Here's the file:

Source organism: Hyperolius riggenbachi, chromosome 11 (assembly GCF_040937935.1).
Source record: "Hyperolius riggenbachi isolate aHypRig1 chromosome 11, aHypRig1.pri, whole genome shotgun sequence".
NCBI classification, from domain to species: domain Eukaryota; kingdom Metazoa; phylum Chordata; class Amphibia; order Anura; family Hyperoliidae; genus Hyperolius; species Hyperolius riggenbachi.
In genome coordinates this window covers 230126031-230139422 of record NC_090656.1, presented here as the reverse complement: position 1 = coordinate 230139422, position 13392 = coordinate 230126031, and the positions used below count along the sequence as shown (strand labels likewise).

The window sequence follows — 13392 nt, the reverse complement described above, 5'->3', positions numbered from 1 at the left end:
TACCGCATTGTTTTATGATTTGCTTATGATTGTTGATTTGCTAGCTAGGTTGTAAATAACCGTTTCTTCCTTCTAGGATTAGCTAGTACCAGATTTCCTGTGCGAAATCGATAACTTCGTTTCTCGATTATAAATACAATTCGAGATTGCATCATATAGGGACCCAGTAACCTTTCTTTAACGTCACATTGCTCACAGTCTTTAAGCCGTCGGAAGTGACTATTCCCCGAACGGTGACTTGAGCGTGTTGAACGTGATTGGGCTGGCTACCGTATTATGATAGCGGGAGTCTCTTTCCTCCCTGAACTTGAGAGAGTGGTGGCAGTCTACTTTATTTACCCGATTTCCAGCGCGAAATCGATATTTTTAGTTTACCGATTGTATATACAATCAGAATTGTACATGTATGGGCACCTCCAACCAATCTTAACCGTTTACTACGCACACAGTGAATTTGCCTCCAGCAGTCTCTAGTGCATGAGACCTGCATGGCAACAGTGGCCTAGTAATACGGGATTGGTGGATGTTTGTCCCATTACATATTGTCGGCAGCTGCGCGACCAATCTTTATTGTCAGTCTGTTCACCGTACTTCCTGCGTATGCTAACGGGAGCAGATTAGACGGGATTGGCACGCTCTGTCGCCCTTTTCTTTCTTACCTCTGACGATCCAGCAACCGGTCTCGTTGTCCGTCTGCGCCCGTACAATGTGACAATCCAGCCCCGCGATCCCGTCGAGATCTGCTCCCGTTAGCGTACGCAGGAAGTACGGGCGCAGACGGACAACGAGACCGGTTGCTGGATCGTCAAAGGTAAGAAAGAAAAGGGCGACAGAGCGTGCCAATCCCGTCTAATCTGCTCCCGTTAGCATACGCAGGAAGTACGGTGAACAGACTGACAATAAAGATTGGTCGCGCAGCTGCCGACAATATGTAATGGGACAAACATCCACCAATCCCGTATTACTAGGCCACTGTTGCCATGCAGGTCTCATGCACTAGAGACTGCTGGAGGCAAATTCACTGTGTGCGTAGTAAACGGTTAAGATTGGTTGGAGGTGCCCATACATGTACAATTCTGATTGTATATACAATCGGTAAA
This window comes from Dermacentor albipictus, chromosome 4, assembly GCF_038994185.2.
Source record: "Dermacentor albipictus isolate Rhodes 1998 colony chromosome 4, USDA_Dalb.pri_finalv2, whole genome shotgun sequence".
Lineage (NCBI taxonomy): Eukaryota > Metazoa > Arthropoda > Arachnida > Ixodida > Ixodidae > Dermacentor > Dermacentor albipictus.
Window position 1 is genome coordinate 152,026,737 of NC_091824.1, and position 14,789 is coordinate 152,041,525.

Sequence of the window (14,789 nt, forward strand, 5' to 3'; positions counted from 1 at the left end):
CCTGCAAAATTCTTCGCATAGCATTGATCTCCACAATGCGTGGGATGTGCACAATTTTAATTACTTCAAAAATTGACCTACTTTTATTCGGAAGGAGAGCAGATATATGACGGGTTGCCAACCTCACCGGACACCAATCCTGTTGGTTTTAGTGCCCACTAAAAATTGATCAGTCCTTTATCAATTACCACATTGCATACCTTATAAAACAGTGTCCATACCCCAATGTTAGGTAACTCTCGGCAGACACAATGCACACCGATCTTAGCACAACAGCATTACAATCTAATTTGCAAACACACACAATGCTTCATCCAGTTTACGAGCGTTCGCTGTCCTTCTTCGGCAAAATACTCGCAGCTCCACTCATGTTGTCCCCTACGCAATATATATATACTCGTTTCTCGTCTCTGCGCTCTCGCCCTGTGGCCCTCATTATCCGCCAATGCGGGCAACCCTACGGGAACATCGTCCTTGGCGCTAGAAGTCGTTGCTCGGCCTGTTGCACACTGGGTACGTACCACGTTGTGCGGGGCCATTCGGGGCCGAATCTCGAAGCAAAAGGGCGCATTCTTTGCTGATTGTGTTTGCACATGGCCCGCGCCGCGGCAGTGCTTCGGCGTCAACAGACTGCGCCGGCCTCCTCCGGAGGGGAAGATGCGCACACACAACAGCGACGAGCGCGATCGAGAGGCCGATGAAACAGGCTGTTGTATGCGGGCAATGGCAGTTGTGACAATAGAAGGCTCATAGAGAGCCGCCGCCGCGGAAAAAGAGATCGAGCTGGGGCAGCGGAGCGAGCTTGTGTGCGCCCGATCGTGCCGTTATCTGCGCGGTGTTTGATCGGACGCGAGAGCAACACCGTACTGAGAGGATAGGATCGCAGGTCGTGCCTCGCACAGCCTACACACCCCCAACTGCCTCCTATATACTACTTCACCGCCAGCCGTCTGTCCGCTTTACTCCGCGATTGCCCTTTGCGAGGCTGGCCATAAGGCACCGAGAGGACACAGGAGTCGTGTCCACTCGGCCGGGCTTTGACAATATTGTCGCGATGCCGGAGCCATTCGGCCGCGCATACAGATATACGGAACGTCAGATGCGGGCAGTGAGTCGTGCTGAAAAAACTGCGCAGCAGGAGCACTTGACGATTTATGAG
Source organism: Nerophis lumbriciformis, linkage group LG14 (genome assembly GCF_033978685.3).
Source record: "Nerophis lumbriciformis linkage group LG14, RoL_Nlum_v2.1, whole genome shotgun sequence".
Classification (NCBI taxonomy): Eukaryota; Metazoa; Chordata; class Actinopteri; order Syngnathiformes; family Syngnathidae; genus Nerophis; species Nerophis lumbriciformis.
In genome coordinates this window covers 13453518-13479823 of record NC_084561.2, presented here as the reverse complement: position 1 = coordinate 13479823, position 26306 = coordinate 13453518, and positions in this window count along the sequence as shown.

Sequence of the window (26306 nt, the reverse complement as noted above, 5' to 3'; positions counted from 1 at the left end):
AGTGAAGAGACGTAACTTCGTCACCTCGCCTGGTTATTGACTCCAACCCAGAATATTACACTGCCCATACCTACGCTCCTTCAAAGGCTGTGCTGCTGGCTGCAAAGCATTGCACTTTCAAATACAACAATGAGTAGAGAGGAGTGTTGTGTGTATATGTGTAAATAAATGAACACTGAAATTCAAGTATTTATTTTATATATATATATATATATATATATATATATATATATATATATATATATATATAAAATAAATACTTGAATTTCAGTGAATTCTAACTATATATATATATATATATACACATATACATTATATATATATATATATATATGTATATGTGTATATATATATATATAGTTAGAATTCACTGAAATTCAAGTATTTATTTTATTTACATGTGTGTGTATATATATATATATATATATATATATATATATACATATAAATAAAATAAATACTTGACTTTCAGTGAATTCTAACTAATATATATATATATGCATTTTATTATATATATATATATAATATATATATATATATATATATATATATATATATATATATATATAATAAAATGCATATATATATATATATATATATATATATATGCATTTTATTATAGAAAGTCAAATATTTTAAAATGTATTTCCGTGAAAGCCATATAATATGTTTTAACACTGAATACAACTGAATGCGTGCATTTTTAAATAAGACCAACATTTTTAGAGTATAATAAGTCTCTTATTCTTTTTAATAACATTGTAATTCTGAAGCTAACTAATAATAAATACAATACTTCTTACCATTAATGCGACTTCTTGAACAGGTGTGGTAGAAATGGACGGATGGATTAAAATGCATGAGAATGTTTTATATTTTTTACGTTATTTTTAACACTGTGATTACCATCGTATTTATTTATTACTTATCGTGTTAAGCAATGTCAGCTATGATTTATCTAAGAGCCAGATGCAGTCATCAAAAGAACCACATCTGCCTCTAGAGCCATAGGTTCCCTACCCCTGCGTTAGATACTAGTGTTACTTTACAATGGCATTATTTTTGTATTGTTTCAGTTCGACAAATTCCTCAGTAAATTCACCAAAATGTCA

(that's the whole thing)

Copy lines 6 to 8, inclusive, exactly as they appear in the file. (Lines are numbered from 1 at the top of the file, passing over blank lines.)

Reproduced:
TACCGCATTGTTTTATGATTTGCTTATGATTGTTGATTTGCTAGCTAGGTTGTAAATAACCGTTTCTTCCTTCTAGGATTAGCTAGTACCAGATTTCCTGTGCGAAATCGATAACTTCGTTTCTCGATTATAAATACAATTCGAGATTGCATCATATAGGGACCCAGTAACCTTTCTTTAACGTCACATTGCTCACAGTCTTTAAGCCGTCGGAAGTGACTATTCCCCGAACGGTGACTTGAGCGTGTTGAACGTGATTGGGCTGGCTACCGTATTATGATAGCGGGAGTCTCTTTCCTCCCTGAACTTGAGAGAGTGGTGGCAGTCTACTTTATTTACCCGATTTCCAGCGCGAAATCGATATTTTTAGTTTACCGATTGTATATACAATCAGAATTGTACATGTATGGGCACCTCCAACCAATCTTAACCGTTTACTACGCACACAGTGAATTTGCCTCCAGCAGTCTCTAGTGCATGAGACCTGCATGGCAACAGTGGCCTAGTAATACGGGATTGGTGGATGTTTGTCCCATTACATATTGTCGGCAGCTGCGCGACCAATCTTTATTGTCAGTCTGTTCACCGTACTTCCTGCGTATGCTAACGGGAGCAGATTAGACGGGATTGGCACGCTCTGTCGCCCTTTTCTTTCTTACCTCTGACGATCCAGCAACCGGTCTCGTTGTCCGTCTGCGCCCGTACAATGTGACAATCCAGCCCCGCGATCCCGTCGAGATCTGCTCCCGTTAGCGTACGCAGGAAGTACGGGCGCAGACGGACAACGAGACCGGTTGCTGGATCGTCAAAGGTAAGAAAGAAAAGGGCGACAGAGCGTGCCAATCCCGTCTAATCTGCTCCCGTTAGCATACGCAGGAAGTACGGTGAACAGACTGACAATAAAGATTGGTCGCGCAGCTGCCGACAATATGTAATGGGACAAACATCCACCAATCCCGTATTACTAGGCCACTGTTGCCATGCAGGTCTCATGCACTAGAGACTGCTGGAGGCAAATTCACTGTGTGCGTAGTAAACGGTTAAGATTGGTTGGAGGTGCCCATACATGTACAATTCTGATTGTATATACAATCGGTAAA
This window comes from Dermacentor albipictus, chromosome 4, assembly GCF_038994185.2.
Source record: "Dermacentor albipictus isolate Rhodes 1998 colony chromosome 4, USDA_Dalb.pri_finalv2, whole genome shotgun sequence".